After 25 years of being considered second best, former Boston Red Sox outfielder Mike Greenwell should finally get the recognition that he deserves. That is, if MLB Commissioner Bud Selig is willing to follow the very path that he helped pave in 2012. This is in reference, of course, to last season’s batting title controversy and the now very contentious 1988 Most Valuable Player Award, which was won by Jose Canseco.
Selig had done a monumental job of avoiding the topic of tainted awards altogether since his appointment in 1992, but his unprecedented Melky Cabrera ruling last year has brought the issue to the forefront once again. Cabrera, if you remember, was leading the National League with a .346 batting average when he was suspended for 50 games after testing positive for boosted levels of testosterone. At the time of his suspension, Cabrera had already accrued enough plate appearances to qualify for the batting title under MLB rule 10.22(a), and as weeks went by, it became apparent that Cabrera was indeed going to win the award. In an obvious attempt to try to repair his public image, Cabrera publicly asked Selig to rule him ineligible to win the award.
With the blessing of the MLB Players Association, Selig changed rule 10.22(a) so that it would not apply to suspended players. It was the absolute right thing to do. But when Selig’s involved, we’ve come to learn that there’s always a catch. Following the 2012 season, the amended rule was changed back to its original wording. Why? Another curious fact about this rule change was that it addressed only the suspension and made no mention of testosterone, steroids, or any other performance enhancing drugs.
So why the smokescreen? Why not come right out and address the real problem? We all know that this rule change had nothing to do with the “suspension” and everything to do with Cabrera’s use of performance enhancing drugs. If Cabrera’s suspension had been for something unrelated to PEDs, would anyone have asked that he be ruled ineligible? No way! So why can’t Selig do away with all the rhetoric and tell it like it is for once? Perhaps it’s because doing so would open a door to the past—a past that Selig simply refuses to address.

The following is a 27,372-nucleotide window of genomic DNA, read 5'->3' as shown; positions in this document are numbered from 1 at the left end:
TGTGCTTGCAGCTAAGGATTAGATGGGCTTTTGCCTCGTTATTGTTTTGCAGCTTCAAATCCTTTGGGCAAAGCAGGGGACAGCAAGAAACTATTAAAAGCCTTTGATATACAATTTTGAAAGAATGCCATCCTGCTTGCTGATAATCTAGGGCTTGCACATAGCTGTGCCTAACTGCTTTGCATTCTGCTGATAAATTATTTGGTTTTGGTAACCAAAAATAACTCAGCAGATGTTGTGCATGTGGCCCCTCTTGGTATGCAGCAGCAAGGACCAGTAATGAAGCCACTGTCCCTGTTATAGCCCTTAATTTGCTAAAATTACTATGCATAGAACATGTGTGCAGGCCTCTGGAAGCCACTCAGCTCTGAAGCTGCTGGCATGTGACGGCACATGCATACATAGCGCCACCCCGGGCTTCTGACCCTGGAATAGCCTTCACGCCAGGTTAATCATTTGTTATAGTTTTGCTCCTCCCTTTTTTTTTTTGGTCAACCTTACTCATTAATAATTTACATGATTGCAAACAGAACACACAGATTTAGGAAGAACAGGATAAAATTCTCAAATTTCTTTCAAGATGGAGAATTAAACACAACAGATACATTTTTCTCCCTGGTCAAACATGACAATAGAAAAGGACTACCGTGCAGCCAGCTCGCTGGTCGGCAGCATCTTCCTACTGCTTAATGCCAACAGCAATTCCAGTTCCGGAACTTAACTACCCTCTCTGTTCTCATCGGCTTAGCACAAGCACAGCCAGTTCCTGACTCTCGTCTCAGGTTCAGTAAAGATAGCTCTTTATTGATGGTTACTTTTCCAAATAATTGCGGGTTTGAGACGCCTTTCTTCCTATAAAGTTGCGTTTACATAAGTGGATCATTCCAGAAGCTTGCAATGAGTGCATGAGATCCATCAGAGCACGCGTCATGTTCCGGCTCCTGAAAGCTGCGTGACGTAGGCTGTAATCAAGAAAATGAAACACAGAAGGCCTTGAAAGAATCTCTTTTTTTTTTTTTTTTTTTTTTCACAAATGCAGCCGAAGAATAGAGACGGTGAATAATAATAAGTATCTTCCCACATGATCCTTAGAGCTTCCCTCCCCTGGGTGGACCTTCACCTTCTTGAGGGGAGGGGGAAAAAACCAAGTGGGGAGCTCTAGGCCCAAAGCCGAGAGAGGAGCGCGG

And this brings us right back to Mike Greenwell, the Red Sox left fielder that played the game the right way and was punished for it. In 1988, Greenwell batted .325 with an OPS of .946. He hit 22 home runs, knocked in 119 runs, and led his team to a division title. Greenwell set a record for Game Winning RBI that year (a statistic no longer used), and he finished the season with only 38 strikeouts in 693 plate appearances.
Meanwhile, Oakland Athletics slugger Jose Canseco became the first player in MLB history to hit 40 homers and steal 40 bases in the same season. Canseco posted a .307 average and had an OPS of .959. He hit 42 home runs and finished the year with 124 RBI. But there’s one more very important fact to add to Canseco’s 1988 résumé. He cheated.
Jose Canseco cheated. You know it. I know it. Mike Greenwell knows it. Bud Selig knows it. Melky Cabrera knows it. Everyone knows it. Canseco has repeatedly and boastfully admitted this very fact. When Cabrera cheated in 2012, he was deemed ineligible to win the batting title. Selig stepped in and made this happen. And now he is obligated to follow suit with the 1988 awards. He has an obligation to MLB, to Greenwell, and to the fans. This isn’t a case of hearsay or speculation. Canseco’s steroid use in 1988 is a fact backed up by Canseco himself. For Selig to ignore this situation is an insult to the intelligence of everyone involved.
Selig’s rule change in 2012 allowed Buster Posey to win the National League batting title even though he finished .010 points lower than Cabrera. Cabrera cheated, and Selig stepped in and protected the game. The 1988 MVP should be handled the exact same way. Now, I’m not calling for anything drastic here. I don’t condone changing the numbers in any way. What happened in 1988 happened. There’s no changing that. But the season-ending awards can certainly be redistributed to meet the basic standard of sportsmanship. Canseco should be deemed ineligible for the ’88 award, and the trophy should immediately be turned over to the player that truly earned it—Mike Greenwell.